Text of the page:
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Saturday morning quotes 8.48: Same old story

August 20, 2022

We have discussed in a number of posts how the early music movement readily morphed from a quest for cultural preservation initiated in 19th-century in the face of a rapidly industrializing world, to a mid-20th century rebellious rejection of received cultural norms, to a 21st-century era of complete standardization and aggressive commercialization of everything that moves.  Early music was subjected to the same exploitation and valorization as any appealing product that was developed and marketed in the late 20th century.  There are many comparative examples including, for instance, health care items that started life as the product of a cottage industry, met with modest commercial success, and were eventually sold to a major corporation where cost-cutting manufacturing processes were introduced and deceptive marketing strategies were implemented to capitalize on the folksy source of their now mass-produced items.

While many still labor under the myth that early music today represents cultural preservation, examining the now declining early music revival more closely reveals a great deal more about late 20th-century consumer habits. Wrested from the hands of misfit-scholar-activists by marketing professionals, the modern early music revival has less to do with representing a genuine effort of historical preservation of a treasured art form, and has everything to do with the terrible taint of the marketing industry. Let’s examine another 20th-century revival for comparison.

“By our interpretive acts, we constructed the very thing we thought we had found. This is not to say there was nothing “out there” called blues…Rather, I am saying that the various activities of the blues revivalists constituted a commodity called “blues” that came to be consumed as a popular music and a symbol of stylized revolt against conservative politics and middle-class propriety.”

– Jeff Todd Titon, “Reconstructing the blues : reflections on the 1960s blues revival” in Transforming Tradition: Folk Music Revivals Examined, Neil V. Rosenberg, ed., University of Illinois Press, Urbana, 1993, p. 222.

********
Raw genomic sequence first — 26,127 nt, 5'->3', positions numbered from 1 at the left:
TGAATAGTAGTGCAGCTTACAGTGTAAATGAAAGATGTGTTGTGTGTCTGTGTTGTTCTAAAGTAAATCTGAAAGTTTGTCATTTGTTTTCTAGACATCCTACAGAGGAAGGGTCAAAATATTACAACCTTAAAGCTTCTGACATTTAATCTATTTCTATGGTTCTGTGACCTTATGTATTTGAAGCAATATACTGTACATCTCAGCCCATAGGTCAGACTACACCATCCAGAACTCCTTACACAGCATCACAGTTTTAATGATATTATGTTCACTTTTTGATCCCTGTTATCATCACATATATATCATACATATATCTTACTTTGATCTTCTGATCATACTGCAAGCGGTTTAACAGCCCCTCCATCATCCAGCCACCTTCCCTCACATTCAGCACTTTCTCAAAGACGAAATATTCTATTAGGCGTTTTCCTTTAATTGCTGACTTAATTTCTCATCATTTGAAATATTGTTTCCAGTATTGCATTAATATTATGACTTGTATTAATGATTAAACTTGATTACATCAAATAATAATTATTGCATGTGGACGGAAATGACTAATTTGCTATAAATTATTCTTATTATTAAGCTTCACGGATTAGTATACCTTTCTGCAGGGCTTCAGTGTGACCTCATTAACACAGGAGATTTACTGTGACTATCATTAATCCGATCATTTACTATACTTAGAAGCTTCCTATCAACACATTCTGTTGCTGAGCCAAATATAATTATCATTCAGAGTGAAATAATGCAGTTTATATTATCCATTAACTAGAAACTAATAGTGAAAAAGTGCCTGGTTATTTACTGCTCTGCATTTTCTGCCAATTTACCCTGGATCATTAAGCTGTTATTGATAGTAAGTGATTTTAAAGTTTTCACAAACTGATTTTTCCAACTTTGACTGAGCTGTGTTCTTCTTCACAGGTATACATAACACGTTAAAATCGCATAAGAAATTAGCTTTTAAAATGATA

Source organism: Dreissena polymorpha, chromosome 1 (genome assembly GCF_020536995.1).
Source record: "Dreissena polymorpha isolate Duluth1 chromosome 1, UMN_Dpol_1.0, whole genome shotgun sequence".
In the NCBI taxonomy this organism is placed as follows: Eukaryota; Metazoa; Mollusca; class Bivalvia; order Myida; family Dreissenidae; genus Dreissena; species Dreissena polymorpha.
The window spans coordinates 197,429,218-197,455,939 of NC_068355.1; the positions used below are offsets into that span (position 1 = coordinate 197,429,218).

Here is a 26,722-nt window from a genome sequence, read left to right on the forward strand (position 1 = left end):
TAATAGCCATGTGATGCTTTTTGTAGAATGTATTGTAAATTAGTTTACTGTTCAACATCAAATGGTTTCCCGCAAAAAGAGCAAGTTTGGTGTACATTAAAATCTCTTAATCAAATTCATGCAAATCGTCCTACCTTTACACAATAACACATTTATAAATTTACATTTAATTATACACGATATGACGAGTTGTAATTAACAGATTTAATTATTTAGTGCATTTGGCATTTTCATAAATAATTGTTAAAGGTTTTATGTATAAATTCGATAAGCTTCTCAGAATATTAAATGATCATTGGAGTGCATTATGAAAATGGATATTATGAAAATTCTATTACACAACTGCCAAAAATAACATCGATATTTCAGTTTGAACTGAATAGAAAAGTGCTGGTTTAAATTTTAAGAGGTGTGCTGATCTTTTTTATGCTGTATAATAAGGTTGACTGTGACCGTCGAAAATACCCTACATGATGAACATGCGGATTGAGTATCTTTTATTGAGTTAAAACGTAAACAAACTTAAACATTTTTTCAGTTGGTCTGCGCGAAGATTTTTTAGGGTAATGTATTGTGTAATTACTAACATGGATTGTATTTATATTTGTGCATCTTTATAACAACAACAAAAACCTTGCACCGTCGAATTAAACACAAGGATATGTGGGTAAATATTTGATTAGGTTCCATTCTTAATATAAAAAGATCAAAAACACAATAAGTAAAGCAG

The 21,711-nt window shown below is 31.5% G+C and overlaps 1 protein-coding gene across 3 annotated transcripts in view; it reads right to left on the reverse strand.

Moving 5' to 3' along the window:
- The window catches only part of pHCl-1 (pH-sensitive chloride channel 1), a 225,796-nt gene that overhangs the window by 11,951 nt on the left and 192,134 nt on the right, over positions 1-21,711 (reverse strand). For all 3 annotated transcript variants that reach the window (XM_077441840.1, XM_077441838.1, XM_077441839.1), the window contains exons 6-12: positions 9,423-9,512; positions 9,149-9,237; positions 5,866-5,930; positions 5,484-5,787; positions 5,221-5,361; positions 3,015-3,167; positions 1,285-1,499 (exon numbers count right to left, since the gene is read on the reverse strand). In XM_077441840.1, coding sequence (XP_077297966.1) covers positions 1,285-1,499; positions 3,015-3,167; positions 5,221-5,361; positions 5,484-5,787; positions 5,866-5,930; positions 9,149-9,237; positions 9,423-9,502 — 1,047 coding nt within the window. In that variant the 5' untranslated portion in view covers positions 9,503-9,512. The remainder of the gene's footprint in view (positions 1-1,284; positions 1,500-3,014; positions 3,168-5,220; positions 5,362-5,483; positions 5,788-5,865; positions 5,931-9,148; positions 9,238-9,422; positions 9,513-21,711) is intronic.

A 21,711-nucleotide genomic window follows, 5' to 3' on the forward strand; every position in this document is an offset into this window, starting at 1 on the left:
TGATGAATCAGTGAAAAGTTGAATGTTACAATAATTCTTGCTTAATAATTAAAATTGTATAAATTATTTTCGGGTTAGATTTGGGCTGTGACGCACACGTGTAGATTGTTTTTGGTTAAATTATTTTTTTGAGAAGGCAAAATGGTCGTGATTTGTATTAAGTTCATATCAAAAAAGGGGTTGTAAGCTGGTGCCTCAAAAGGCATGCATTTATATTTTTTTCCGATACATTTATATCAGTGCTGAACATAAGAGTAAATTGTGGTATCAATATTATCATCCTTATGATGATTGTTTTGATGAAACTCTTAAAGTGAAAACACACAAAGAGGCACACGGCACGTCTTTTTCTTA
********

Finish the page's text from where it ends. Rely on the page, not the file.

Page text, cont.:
Big Bill Broonzy (1903 – 1958), pictured above, represents an interesting example of a musician operating within a living tradition, but willing to adapt in order to appease modern academic revivalists; listening to old recordings and learning the ideal prescribed repertory so that he might fit into their contrived fantasy world.

“Big Bill Broonzy, a black singer, guitar player and songwriter, had come to [Chicago] from Arkansas in 1920, and in the 1930s began making records and singing in South Side nightspots for black audiences. Yet when Broonzy worked outside that milieu, he sometimes found himself treated more as a symbol of racial politics than the musician and entertainer he had come to be. In a New York concert in 1939, for example, he heard himself introduced as “an ex-sharecropper”—an unaccustomed label for one who had not farmed since 1916. As an entertainment professional, Broonzy, rather than trying to reconcile the expectations of his different audiences, he sang work songs and back-country blues he learned from records and books on country music.”

– Richard Crawford, America’s Musical Life, W. W. Norton, New York, 2001, p. 747.

The point is that 20th-century academic revivalists created a fantasy world they called “The Blues” and went to pains to describe and classify the music and those who authentically played it. Dedicated musicians just said, “OK, whatever,” and fed the myth by adapting and cooperating with the contrived parameters set by those who could never understand the realities of making a living as a professional musician. The phenomenon of an entirely modern creation of a performance genre and style has a direct correspondence with the early music revival.

“As we know, the end result of Seconda Pratica was not the music of antiquity (as originally intended) but a nuove musiche that had never existed before…Could it be that unconsciously we have been using [Historically-Informed Performance] merely as a stratagem—or a mindset—to allow the creation of this new style we’re now using? In our optimism and innocence, we call it “Period style.” The inspiration comes from somewhere else…but in reality we know it works because we make it work.”

– Bruce Haynes, The End of Early Music: A Period Performer’s History of Music for the Twenty-First Century, Oxford University Press, Oxford and New York, 2007, p. 227.

While appreciation for cultural treasures like historical music will continue among insightful and dedicated connoisseurs, the Early Music revival is for all intents and purposes over. It was a modern creation from the beginning, and it died when marketing professionals examined their balance sheets, frowned, and moved on to the next bright shiny object.

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